Civil rights attorney Ben Crump is looking at taking on major recording companies and publishing entities to challenge the way they assess streaming royalties for what he calls heritage artists.
A heritage artist is a term coined by Billboard for acts that have released at least 10 albums or have been around for at least 20 years.
Notoriously, Black and Brown heritage artists have been victims of bad contracts from the label and their publishing companies. Now, Crump has stepped up to help get these legacy acts a piece of the streaming pie, a music distribution model that did not exist when many of them signed their deals.
“R&B artists began contacting me saying they believed they were being discriminated against and the music industry was not compensating them fairly,” Crump said in an interview with The Times U.K. newspaper.
“We soon discovered the music industry and the record companies are actually equal-opportunity oppressors — they oppress all the artists, whether they are Black, white, Hispanic, it doesn’t matter,” he continued.
Oftentimes labels have unilaterally applied CD royalty rates, deductions, and discounts to digital income, leaving artists with a tiny share of streaming revenue.
This is where artists and music composers come in and debate the labels’ archaic interpretation of old contracts to their advantage. Some contracts differentiated between sales and licensing income, offering artists a higher rate for the latter.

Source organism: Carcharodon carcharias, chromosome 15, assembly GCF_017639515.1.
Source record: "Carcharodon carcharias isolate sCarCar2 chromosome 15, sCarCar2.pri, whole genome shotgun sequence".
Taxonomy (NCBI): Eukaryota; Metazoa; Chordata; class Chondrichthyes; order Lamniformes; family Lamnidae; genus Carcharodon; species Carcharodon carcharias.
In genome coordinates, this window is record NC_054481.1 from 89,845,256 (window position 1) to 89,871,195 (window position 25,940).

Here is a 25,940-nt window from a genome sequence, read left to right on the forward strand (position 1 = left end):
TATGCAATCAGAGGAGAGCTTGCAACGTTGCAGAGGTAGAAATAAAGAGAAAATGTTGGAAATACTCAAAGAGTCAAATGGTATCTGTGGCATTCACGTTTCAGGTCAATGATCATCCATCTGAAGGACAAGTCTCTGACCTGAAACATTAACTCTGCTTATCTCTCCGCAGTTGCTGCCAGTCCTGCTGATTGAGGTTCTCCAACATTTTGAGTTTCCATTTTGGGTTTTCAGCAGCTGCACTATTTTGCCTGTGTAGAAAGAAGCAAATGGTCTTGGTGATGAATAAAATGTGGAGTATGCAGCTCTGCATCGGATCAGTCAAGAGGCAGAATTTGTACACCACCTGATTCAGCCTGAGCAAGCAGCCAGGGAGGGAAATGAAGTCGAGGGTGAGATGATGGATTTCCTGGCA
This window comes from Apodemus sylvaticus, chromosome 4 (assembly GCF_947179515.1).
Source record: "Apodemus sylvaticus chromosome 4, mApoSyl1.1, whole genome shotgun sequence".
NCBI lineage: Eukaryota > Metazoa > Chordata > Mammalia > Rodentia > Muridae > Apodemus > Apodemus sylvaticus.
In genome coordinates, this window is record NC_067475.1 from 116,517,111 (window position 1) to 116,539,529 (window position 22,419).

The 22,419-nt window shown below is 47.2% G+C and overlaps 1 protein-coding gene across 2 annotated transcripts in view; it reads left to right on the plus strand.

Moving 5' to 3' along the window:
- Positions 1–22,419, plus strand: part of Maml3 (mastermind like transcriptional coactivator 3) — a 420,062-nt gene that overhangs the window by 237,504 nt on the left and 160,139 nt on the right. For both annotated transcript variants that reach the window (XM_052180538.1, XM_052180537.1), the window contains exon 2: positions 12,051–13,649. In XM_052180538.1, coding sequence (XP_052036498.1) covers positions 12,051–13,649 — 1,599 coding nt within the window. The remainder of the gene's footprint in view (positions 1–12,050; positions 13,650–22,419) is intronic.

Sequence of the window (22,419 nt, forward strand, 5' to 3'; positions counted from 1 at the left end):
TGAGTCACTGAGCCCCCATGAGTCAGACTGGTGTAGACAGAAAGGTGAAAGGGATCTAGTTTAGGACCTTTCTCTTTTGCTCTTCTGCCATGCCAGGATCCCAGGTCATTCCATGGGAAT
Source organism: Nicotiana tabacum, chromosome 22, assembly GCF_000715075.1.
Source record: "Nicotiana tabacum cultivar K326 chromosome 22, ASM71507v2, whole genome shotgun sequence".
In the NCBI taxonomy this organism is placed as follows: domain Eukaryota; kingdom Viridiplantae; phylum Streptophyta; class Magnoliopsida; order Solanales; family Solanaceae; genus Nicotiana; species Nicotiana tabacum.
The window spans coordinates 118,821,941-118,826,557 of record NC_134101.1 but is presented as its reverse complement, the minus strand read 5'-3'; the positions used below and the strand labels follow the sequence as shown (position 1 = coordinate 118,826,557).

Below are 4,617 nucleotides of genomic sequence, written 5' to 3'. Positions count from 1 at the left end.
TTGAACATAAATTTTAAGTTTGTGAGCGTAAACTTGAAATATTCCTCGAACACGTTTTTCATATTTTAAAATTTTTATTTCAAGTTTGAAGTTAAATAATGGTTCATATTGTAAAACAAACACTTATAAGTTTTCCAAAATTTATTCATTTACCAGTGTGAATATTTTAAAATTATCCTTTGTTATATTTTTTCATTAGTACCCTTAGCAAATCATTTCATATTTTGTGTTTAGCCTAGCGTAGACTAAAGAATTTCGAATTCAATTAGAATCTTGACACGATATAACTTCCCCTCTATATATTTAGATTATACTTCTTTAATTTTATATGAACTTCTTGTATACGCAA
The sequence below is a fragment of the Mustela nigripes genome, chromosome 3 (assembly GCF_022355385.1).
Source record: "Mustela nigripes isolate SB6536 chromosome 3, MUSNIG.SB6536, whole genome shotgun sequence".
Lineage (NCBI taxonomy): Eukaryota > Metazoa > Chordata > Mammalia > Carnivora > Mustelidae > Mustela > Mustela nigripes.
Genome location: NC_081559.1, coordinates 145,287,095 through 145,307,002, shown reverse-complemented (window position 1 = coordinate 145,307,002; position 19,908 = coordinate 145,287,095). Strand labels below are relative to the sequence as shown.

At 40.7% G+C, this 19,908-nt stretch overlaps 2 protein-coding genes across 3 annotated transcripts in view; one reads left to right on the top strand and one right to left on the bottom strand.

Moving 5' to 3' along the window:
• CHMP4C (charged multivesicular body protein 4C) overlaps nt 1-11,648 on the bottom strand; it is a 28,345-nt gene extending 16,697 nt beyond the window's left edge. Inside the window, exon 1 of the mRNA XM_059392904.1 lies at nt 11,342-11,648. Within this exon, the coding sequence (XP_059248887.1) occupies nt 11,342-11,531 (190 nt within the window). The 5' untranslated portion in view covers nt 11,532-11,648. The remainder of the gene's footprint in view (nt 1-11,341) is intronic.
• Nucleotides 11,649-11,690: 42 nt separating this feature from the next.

Some labels pay a lower sales rate for streams, despite streaming revenue originating from licensing deals, leveraging an element in a 1990s copyright law called “making available right” to justify how streaming revenue is distributed. It is argued that labels should have obtained explicit permission from artists to use this, allowing for better digital royalty negotiations, but this rarely occurred, Complete Music Update reports.
According to Crump, this is a violation for artists all over the world, even though they are confined to the U.S. laws to address this civil rights violation.
“Whoever you are, you have the right to be compensated fairly for your creations,” he said.
Grammy award-winning composer, producer, and co-founder of Hipgnosis, a music IP investment and song management company, Nile Rodgers agrees that the issue “is not the streaming services,” but with the record companies.
“It is not the streaming services that we have the problem with – it is fantastic that they can distribute our product in such an effective, wonderful way and keep a great digital trail. It is the labels that are perpetrating the issues that need to be seriously addressed,” the Chic recording artist said.
“The fact is the system is unfair,” he continued in a 2021 interview with The Guardian. “Artists and writers are not remunerated properly or equally. They do not get their fair share of the pie. To fix this we need to have transparency and artists should be paid on a license, not a sale. Alongside this, songwriters should be getting a much bigger share as they are delivering the key ingredient.”
“We don’t even know what a stream is worth and there’s no way you could even find out what a stream is worth, and that’s not the basis for a satisfactory relationship,” he added.
One of Crump’s associates agrees with Rodgers, stating that this is why they are directly targeting the labels.
“The royalty payments are being made under terms decided by the record companies,” Anne Andrews said.
Adding, “We are unwinding that to try and understand it but we can’t say exactly what they are doing because we haven’t been able to engage them or their accounting departments yet.”